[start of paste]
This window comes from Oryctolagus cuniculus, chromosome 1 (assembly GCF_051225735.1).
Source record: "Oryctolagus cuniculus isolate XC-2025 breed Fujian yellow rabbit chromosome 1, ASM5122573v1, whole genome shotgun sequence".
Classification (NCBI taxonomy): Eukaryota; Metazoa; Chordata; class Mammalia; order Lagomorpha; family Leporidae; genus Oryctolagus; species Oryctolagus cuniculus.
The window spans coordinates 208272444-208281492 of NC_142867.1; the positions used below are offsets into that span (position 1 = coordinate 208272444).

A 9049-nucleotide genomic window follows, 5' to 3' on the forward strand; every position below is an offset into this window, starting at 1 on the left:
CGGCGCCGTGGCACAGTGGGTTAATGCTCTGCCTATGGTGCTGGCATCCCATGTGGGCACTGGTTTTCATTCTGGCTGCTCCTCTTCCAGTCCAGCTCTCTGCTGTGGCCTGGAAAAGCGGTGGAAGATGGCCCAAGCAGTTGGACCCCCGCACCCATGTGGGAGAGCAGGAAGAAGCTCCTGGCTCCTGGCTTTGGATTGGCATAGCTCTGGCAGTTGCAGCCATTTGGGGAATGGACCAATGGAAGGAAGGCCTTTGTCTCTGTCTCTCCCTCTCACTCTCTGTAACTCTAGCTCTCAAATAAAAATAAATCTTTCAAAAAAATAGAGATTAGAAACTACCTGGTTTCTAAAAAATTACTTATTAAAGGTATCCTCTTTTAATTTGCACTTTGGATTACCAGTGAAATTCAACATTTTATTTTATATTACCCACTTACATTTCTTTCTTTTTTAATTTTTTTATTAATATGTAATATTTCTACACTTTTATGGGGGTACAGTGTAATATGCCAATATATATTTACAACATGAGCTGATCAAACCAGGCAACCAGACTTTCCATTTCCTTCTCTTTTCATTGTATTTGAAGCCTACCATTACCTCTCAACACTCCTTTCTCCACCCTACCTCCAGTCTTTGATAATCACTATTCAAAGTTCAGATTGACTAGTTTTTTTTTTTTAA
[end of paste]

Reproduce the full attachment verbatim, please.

This window comes from Oryctolagus cuniculus, chromosome 1 (assembly GCF_051225735.1).
Source record: "Oryctolagus cuniculus isolate XC-2025 breed Fujian yellow rabbit chromosome 1, ASM5122573v1, whole genome shotgun sequence".
Classification (NCBI taxonomy): Eukaryota; Metazoa; Chordata; class Mammalia; order Lagomorpha; family Leporidae; genus Oryctolagus; species Oryctolagus cuniculus.
The window spans coordinates 208272444-208281492 of NC_142867.1; the positions used below are offsets into that span (position 1 = coordinate 208272444).

A 9049-nucleotide genomic window follows, 5' to 3' on the forward strand; every position below is an offset into this window, starting at 1 on the left:
CGGCGCCGTGGCACAGTGGGTTAATGCTCTGCCTATGGTGCTGGCATCCCATGTGGGCACTGGTTTTCATTCTGGCTGCTCCTCTTCCAGTCCAGCTCTCTGCTGTGGCCTGGAAAAGCGGTGGAAGATGGCCCAAGCAGTTGGACCCCCGCACCCATGTGGGAGAGCAGGAAGAAGCTCCTGGCTCCTGGCTTTGGATTGGCATAGCTCTGGCAGTTGCAGCCATTTGGGGAATGGACCAATGGAAGGAAGGCCTTTGTCTCTGTCTCTCCCTCTCACTCTCTGTAACTCTAGCTCTCAAATAAAAATAAATCTTTCAAAAAAATAGAGATTAGAAACTACCTGGTTTCTAAAAAATTACTTATTAAAGGTATCCTCTTTTAATTTGCACTTTGGATTACCAGTGAAATTCAACATTTTATTTTATATTACCCACTTACATTTCTTTCTTTTTTAATTTTTTTATTAATATGTAATATTTCTACACTTTTATGGGGGTACAGTGTAATATGCCAATATATATTTACAACATGAGCTGATCAAACCAGGCAACCAGACTTTCCATTTCCTTCTCTTTTCATTGTATTTGAAGCCTACCATTACCTCTCAACACTCCTTTCTCCACCCTACCTCCAGTCTTTGATAATCACTATTCAAAGTTCAGATTGACTAGTTTTTTTTTTTTAA